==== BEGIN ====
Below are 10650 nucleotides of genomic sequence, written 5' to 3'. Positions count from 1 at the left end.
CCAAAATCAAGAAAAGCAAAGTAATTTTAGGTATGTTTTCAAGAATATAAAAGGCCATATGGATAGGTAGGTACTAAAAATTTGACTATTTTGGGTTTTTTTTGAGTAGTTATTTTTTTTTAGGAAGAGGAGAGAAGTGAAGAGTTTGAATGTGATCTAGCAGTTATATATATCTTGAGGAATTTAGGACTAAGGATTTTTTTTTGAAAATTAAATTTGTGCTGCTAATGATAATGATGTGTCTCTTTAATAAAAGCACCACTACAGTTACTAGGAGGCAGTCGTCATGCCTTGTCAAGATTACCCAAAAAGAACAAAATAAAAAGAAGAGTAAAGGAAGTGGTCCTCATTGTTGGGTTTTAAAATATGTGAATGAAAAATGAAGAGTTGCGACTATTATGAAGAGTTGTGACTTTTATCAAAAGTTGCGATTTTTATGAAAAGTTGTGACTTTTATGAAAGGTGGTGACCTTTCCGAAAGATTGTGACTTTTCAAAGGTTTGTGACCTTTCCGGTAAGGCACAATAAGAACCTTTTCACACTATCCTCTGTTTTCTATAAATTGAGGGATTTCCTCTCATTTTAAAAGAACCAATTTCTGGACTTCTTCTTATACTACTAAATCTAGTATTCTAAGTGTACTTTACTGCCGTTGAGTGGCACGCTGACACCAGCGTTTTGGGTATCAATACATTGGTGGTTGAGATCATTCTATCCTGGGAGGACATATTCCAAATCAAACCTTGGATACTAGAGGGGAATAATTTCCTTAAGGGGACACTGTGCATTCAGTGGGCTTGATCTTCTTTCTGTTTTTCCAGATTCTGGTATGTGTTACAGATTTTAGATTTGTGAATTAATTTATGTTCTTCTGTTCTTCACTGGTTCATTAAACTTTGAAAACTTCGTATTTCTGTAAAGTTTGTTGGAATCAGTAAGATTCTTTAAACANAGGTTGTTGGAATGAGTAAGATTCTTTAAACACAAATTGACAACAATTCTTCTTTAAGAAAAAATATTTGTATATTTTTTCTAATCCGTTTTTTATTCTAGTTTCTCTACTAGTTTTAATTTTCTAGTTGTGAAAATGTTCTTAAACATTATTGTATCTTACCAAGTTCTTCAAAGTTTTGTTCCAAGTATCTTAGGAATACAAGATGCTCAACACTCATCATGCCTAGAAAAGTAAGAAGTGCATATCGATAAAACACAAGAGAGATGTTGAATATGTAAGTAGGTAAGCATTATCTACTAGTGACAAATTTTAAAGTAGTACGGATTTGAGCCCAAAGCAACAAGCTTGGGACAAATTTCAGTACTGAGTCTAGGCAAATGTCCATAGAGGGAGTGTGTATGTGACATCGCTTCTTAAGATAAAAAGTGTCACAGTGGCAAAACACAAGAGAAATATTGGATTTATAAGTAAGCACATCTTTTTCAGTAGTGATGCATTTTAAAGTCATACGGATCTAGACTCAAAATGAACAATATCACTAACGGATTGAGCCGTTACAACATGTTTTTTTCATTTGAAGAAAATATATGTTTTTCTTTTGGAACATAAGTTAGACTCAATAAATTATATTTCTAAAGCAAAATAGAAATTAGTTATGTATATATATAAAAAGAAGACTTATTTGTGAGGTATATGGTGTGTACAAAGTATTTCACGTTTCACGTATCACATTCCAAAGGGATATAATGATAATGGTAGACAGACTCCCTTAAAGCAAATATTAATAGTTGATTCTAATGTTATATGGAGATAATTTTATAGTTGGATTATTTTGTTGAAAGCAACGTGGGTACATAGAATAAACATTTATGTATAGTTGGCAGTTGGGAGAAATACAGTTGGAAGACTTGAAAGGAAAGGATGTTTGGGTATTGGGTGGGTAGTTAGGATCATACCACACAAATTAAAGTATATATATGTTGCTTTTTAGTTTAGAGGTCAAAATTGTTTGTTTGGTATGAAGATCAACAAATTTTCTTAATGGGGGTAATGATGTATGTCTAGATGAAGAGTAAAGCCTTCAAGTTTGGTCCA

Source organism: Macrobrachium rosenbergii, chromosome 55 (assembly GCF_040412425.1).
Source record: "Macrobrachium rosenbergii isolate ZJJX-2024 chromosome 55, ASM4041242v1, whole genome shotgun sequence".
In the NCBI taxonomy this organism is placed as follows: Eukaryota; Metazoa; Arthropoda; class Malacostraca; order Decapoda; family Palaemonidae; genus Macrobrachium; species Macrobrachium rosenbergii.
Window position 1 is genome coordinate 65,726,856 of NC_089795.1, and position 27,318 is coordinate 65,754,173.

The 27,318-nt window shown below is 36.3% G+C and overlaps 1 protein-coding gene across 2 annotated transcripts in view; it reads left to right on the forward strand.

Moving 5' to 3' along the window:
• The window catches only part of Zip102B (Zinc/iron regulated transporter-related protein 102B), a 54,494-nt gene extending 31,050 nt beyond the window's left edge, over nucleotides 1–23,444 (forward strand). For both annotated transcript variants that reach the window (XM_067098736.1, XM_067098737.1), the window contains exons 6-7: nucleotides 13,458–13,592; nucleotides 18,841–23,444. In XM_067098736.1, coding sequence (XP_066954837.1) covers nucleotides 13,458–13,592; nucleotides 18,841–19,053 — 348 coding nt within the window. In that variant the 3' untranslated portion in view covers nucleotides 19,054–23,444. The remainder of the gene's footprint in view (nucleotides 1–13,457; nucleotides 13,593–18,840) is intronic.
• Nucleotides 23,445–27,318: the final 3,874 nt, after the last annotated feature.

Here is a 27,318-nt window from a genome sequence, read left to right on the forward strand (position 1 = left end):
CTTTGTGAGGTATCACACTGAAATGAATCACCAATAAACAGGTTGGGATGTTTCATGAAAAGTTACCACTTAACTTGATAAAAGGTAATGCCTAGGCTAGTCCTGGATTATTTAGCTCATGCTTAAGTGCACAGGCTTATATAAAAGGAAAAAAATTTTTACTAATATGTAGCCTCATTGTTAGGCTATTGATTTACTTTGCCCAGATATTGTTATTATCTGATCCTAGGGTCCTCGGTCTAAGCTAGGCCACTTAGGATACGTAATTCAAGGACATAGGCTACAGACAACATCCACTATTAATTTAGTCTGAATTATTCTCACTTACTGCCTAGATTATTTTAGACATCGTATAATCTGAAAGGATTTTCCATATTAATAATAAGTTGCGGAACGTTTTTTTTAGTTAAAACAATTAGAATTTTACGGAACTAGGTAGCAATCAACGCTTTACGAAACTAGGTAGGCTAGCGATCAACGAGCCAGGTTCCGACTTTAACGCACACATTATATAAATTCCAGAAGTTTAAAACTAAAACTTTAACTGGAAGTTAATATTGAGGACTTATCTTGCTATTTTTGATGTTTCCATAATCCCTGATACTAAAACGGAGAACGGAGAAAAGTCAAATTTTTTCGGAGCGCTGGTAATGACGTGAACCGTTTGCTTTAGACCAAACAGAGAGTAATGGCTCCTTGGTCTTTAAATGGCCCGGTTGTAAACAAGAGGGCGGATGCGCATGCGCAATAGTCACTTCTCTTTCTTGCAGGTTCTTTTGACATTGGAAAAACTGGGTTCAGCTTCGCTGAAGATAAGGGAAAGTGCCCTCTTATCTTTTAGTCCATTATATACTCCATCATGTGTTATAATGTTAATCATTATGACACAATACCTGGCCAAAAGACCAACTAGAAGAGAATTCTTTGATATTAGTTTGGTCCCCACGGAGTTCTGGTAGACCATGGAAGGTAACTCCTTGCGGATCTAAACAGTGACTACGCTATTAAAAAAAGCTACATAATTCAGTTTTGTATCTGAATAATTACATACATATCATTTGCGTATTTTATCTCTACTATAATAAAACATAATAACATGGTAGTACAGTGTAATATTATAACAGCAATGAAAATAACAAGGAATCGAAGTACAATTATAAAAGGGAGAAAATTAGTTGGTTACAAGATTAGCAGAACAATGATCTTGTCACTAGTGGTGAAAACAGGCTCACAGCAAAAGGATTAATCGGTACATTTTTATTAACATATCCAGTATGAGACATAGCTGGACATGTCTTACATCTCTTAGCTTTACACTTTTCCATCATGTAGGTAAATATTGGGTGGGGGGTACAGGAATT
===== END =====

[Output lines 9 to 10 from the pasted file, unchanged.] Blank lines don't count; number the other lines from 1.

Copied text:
• The window catches only part of Zip102B (Zinc/iron regulated transporter-related protein 102B), a 54,494-nt gene extending 31,050 nt beyond the window's left edge, over nucleotides 1–23,444 (forward strand). For both annotated transcript variants that reach the window (XM_067098736.1, XM_067098737.1), the window contains exons 6-7: nucleotides 13,458–13,592; nucleotides 18,841–23,444. In XM_067098736.1, coding sequence (XP_066954837.1) covers nucleotides 13,458–13,592; nucleotides 18,841–19,053 — 348 coding nt within the window. In that variant the 3' untranslated portion in view covers nucleotides 19,054–23,444. The remainder of the gene's footprint in view (nucleotides 1–13,457; nucleotides 13,593–18,840) is intronic.
• Nucleotides 23,445–27,318: the final 3,874 nt, after the last annotated feature.